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Marcelline Tunim
Vice President
Bougainville Women for Peace and Freedom

Report on Representation for Bougainville women to the Asia Pacific Human Rights Tribunal, December 2001

Often people or countries fight because of greed. The powerful nations want all the good things for themselves, even if it is not theirs. So when the rightful owner defends his rights, this is the time when fights and wars start.

I stressed that Bougainville is in peace process. It is the work of men and women who have the real desire for peace, and our vision is to get all Bougainvilleans to reconcile, forgive one another and live in Peace, once and for all.

The feedback I got from all the speeches at the Human Rights Tribunal was enormous. The crowds cheered and were happy to see a first hand Bougainvillean standing up.

They said it was different hearing it from the media, because by actually standing up and talking to them or with them, thatÕs the only time when they really feel, see, hear, and they then believe.

I spoke on the first session on Tuesday morning (UNSW, Sydney - December 2001) and was asked again to speak in the second session, which was held in the evening.

Being a refugee on the two occasions, that is in Gizo (Solomon Islands) and within Bougainville behind the Papua New Guinea imposed blockade. I shared my experiences, my joy, my fears, my anxieties and hopes for the future.

To be a refugee on two occasions was the hardest thing for me to do, in my life history. To leave my land, my family, my country, my lifestyleÉis to leave everything. It was hard for me to settle on the land, which was foreign to me. To cross the border between Bougainville and Solomon Islands as sick pregnant mother with only five of my seven children was even more frightening.

We were crossing the border when PNG Army was shooting at us from all sides accusing us of breaking the law by crossing while they themselves were breaking the most sacred law by shooting us, that was that has left a scar in my heart that I live with even now. All the equipment was directly funded by Australia.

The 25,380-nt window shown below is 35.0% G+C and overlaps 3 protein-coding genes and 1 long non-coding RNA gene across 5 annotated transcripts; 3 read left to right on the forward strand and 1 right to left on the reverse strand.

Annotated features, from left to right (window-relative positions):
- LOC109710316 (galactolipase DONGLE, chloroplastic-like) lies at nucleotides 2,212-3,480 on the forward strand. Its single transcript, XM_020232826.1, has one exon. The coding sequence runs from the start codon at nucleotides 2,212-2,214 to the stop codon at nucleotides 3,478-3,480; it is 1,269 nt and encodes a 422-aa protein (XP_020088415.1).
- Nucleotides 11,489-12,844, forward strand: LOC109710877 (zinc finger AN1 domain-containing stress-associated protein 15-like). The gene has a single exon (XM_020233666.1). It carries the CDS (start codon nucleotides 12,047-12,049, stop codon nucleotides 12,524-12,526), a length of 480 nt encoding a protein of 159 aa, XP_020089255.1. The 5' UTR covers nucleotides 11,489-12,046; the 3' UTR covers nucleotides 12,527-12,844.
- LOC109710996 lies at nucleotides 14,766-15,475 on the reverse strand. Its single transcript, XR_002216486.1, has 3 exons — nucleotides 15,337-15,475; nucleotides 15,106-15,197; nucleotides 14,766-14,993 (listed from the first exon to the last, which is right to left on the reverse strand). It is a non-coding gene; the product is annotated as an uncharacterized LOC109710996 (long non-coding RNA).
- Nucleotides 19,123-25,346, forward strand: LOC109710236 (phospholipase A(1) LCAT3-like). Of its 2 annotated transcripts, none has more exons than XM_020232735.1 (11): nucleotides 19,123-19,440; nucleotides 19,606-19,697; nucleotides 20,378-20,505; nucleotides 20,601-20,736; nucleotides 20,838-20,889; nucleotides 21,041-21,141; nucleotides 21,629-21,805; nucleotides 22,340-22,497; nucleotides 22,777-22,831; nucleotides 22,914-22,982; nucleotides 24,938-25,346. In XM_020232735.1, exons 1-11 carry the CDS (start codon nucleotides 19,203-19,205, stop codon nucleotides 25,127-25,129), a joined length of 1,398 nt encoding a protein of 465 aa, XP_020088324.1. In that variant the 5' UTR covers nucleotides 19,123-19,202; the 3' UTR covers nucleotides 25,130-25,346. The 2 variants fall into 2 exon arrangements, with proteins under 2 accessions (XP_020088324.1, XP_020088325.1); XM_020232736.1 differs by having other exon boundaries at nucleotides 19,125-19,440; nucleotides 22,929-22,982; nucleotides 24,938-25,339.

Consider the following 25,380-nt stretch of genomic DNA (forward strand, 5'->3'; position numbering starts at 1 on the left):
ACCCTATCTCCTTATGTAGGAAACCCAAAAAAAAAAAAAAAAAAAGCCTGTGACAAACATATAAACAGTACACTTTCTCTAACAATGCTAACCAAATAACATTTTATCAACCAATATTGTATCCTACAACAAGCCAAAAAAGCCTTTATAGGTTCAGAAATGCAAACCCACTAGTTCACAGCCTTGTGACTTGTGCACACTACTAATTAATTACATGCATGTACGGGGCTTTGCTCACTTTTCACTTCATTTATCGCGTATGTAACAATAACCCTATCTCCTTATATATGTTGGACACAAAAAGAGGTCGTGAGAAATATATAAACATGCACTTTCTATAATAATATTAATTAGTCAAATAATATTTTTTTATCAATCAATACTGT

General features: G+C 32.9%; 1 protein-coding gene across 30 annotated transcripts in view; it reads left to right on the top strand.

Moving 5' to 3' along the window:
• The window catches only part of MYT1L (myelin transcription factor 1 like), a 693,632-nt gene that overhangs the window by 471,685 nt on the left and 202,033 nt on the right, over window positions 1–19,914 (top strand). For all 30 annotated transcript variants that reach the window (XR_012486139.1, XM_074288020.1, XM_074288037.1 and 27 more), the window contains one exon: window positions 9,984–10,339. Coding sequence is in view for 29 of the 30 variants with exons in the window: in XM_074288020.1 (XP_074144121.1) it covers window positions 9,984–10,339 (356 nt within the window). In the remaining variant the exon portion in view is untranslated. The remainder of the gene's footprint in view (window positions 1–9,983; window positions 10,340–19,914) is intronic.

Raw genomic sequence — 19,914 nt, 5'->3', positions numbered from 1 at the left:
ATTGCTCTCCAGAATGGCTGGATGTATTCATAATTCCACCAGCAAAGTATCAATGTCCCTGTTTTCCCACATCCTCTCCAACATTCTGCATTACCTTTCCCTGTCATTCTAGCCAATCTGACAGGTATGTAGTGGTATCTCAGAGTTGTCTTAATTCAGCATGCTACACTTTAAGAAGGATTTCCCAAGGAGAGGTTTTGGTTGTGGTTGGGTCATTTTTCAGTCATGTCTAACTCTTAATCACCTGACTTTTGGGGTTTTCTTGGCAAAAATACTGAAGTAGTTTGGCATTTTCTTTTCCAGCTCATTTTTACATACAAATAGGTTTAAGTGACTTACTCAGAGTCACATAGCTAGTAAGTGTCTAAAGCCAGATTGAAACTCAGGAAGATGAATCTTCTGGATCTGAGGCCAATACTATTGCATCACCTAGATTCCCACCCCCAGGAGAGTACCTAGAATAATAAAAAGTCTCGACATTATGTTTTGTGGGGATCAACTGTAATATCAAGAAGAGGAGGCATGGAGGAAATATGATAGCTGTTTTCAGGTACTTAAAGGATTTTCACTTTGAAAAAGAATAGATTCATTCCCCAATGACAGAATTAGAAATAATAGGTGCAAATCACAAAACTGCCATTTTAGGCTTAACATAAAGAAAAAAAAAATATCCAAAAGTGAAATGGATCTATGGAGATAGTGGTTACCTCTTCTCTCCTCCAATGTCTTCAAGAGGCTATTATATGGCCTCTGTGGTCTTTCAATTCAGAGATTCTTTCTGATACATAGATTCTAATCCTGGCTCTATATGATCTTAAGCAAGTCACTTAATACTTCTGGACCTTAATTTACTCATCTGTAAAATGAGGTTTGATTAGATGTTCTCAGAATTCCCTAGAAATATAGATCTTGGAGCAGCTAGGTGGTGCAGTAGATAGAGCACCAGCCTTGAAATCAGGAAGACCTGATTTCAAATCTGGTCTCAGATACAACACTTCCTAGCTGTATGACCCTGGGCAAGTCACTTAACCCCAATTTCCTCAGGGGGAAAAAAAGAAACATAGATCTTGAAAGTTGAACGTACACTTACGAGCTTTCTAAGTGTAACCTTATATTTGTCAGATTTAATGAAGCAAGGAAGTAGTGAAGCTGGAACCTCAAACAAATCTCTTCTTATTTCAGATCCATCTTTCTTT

I crossed to the other-side in search of medical attention because we were running from a total blockade of air and sea. Bougainville was at war with PNG, which PNG claimed to not be a war but merely anÉÔInternal matterÕ. To my horror, I found the reality of what itÕs like to be a refugee.

TO BE A REFUGEE IS LIKE A SILENT WAR, YOU SUFFER SILENTLY; IT IS A WAR WITHIN A WAR. I was cut off from connection. I experienced what it was like to be cut off from your sweetheart, what it is like to be cut off from your mother and father and other loved family members.

You have no means of communication. You just tell the wind and the wind tells your loved ones how much you love them and yearn to see them. I felt empty; we were always hungry not just for food but also for love and acceptance that comes from a pure heart.

We felt naked not just for good clothes but for that beautiful respect and dignity for our bodies that we tried so hard to earn. Although we needed shelter, we needed a heart that covers, that truly understands. Please, let us join our hands and love each other, in a way there will be no more wars and no more refugees.

We have been hearing about suffering after suffering. But what can we do now? Where do we go from here? Can anyone here or out there, in the space or on earth tell me how we can form one strong voice or a group as a watch-dog, so that we can stop that causes people to suffer, to actually stop them from hurting other people? No one seems to speak or to be against the bomb-makers, how do we expect peace, when the materials are available everyday. Those are the materials that people use to break our brothers and sisters. Those are the very materials that Australia used to kill my people in Bougainville.

My daughter, Stella, shared her education experiences, which were similar to most other young people from Bougainville during the crisis. She shared how she struggled and managed to get to where she is currently studying. Her experience represented the many young Bougainvilleans who were struggling all through the crisis for a chance to be educated.